The Heart of the Affair
Date posted: February 1, 2007
Wrapped up in her beautiful Indian Sari, Maya looked at the Kama Sutra teacher and asked about the difference between shame and honor as tears rolled down her cheek. The experienced courtesan looked back at her, smiled, and told her that shame and honor are the two faces of the same coin. With Maya's ears I listened to the story of a king who had to go to war; on the night of the king's departure, his wife washed his feet in a water basin. With this water, she washed her face everyday the king was at war. The night the king returned he went directly to Rasa, the courtesan. The queen was humiliated in the name of honor, the courtesan was honored in the name of shame, Maya was hurt in the name of revenge, and I am lost in the name of love!
Because of my tendency to be self-sufficient and independent, my best friend once told me that I am the ideal material for a mistress or a second wife. I laughed at her ten years ago but today, her words came back to me as I threw myself in the heart of an affair and I am now wallowing in shame. In an attempt to sort out my personal mess, I found out that "Shame is a reaction to other people's criticism, an acute personal chagrin at our failure to live up to our obligations and the expectations others have of us. In true shame-oriented cultures, every person has a place and a duty in the society. One maintains self-respect, not by choosing what is good rather than what is evil, but by choosing what is expected of one. Personal desires are sunk in the collective expectation. (Shame is) the primary device for gaining control over children and maintaining control over adults." Wrote Paul G. Hiebert in his Anthropological Insights for Missionaries.
Apart from social expectations and cultural norms, there was nothing deep down in the core of my character to stop me from being with a man who had someone else – a girlfriend not a wife! As long as we were kept in separate lanes and led separate lives, a self delusional version of myself did not see a problem with a man who has two girlfriends. I knew that I was possessive and that I hated sharing but I hushed the competitive female instinct with promises that I would win. As a "Taekwondo" player, I was taught how to defend "my property" mentally and physically. The fighter in me fantasized about the knockout that will kick her non-Egyptian face out of the combat arena. The spirit of a vicious tigress possessed me and, in my head, I tore my rival to pieces with my fangs and claws.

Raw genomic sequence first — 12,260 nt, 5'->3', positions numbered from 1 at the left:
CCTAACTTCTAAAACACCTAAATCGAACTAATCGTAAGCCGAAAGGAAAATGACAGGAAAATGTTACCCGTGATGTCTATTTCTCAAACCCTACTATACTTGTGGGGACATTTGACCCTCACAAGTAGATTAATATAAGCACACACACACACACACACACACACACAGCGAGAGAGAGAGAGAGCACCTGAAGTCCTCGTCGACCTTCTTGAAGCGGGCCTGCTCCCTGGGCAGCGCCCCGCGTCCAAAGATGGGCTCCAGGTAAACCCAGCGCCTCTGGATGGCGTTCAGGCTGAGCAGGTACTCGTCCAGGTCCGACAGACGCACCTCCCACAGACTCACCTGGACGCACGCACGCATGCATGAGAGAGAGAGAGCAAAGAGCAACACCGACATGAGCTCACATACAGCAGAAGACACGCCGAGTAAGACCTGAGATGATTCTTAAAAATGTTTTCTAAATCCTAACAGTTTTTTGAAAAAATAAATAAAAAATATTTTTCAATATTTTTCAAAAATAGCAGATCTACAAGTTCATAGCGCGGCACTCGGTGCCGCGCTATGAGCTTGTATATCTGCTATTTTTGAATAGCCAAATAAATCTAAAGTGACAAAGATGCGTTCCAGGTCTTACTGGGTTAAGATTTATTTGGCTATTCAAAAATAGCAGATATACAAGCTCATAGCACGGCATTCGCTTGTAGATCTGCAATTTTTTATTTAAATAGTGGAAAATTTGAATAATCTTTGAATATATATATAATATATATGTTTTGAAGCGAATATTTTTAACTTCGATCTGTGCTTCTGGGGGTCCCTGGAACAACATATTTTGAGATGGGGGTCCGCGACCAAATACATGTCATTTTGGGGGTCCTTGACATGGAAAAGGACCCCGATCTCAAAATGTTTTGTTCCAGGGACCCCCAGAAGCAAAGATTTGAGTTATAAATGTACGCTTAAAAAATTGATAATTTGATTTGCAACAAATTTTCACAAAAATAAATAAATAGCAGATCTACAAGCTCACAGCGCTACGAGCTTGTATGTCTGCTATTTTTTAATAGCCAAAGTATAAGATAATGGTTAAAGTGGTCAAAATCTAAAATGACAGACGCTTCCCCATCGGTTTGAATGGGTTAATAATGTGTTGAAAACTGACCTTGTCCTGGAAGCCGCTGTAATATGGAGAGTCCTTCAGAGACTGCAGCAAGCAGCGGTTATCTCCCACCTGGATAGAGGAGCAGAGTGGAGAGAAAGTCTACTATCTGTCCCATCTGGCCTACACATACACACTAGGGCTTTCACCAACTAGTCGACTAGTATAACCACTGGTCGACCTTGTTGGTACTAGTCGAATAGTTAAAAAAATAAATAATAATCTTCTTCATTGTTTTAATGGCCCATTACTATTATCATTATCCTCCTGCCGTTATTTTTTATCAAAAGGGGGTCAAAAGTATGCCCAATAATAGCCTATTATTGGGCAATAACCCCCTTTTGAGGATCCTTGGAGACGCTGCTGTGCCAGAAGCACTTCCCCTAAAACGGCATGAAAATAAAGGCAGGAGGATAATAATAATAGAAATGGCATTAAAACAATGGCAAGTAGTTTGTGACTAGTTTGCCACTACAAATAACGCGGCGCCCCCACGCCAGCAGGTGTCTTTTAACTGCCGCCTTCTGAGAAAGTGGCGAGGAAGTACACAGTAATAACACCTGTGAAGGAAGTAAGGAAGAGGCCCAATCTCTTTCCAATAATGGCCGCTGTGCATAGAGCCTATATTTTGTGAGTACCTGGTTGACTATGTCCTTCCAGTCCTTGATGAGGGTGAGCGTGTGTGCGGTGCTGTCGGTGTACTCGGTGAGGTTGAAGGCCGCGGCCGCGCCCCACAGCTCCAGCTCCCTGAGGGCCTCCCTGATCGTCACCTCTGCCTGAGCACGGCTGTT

Away from right and wrong, I enjoyed being the one he longed to be with; I was the desired fantasy and she was the plain reality; she was what pushed him away and I was what pulled him closer; I lured him with fiction and she trapped him in facts; with me he flew and in her world he crashed; my world was colored in shades of pink and scented with aromas from the orient, while her world was made of sharp lines and clear cut details. I entertained him with my endless stories, my well defined aliases flew him from one cloud to the other, and I felt him aching for me. I loved being a fantasy until reality hit me in the face.
Reality felt jealous, tasted bitter, looked ugly, smelled rotten, and sounded like the screeching of chalk on a board. Paralyzed for a moment with a sharp yet brief pain, I faced him with one long gaze and decided to end my flight. I pushed one pause button after the other until I no longer felt his presence. I was in my cockpit alone looking at a distant runway. There was no air traffic controller at the other end of my pilot's headset, I was on my own in the mess that I dragged myself into. I feared steering my plane into another unrecoverable nosedive. I did not want another crash. As my heartbeats and the pace of my thoughts slowed down, I put my wheels down, lined up my plane, and kept my wings straight. I smoothly touched down and my brakes kicked in automatically as I hit solid ground.
As I got off the plane, I felt like a hero that saved many lives from a horrible inevitable crash; no casualties, no injuries, and little loss to remember. I sighed as I was welcomed back on earth by many of my friends who told me that in our age we are only left with five options when it comes to men; married and hunting, divorced and messed up, widowed and mourning, single and traumatized, or single and much younger. I am the master of the options game and I just do not like the menu of men they are offering me. I also did not like my short-haul flight. I felt like a smuggled bag of worthless scrap that could be dumped at the sight of the farthest raid.
Moral of the story: do as you would be done by, all that live must surely die and all that meet will surely part, what goes around comes around, he who diggeth a pit shall fall therein, and he that rolleth a stone, it will return upon him. I was like a monkey trying to snatch the moon's reflection on the water; I risked drowning, did not reach the moon, and paved the way to frustration. I ridded myself of the shackles of shame that weighed on my consciousness as I reminded myself that I was not created to meet expectations of others. Shame and guilt are socially inflicted negative feelings. This is the price tag of growing up; this is the definition of experience. I smiled as the details of my flight crossed my mind and I made up my mind – next time, I will be a fantasy with no reality to compete with.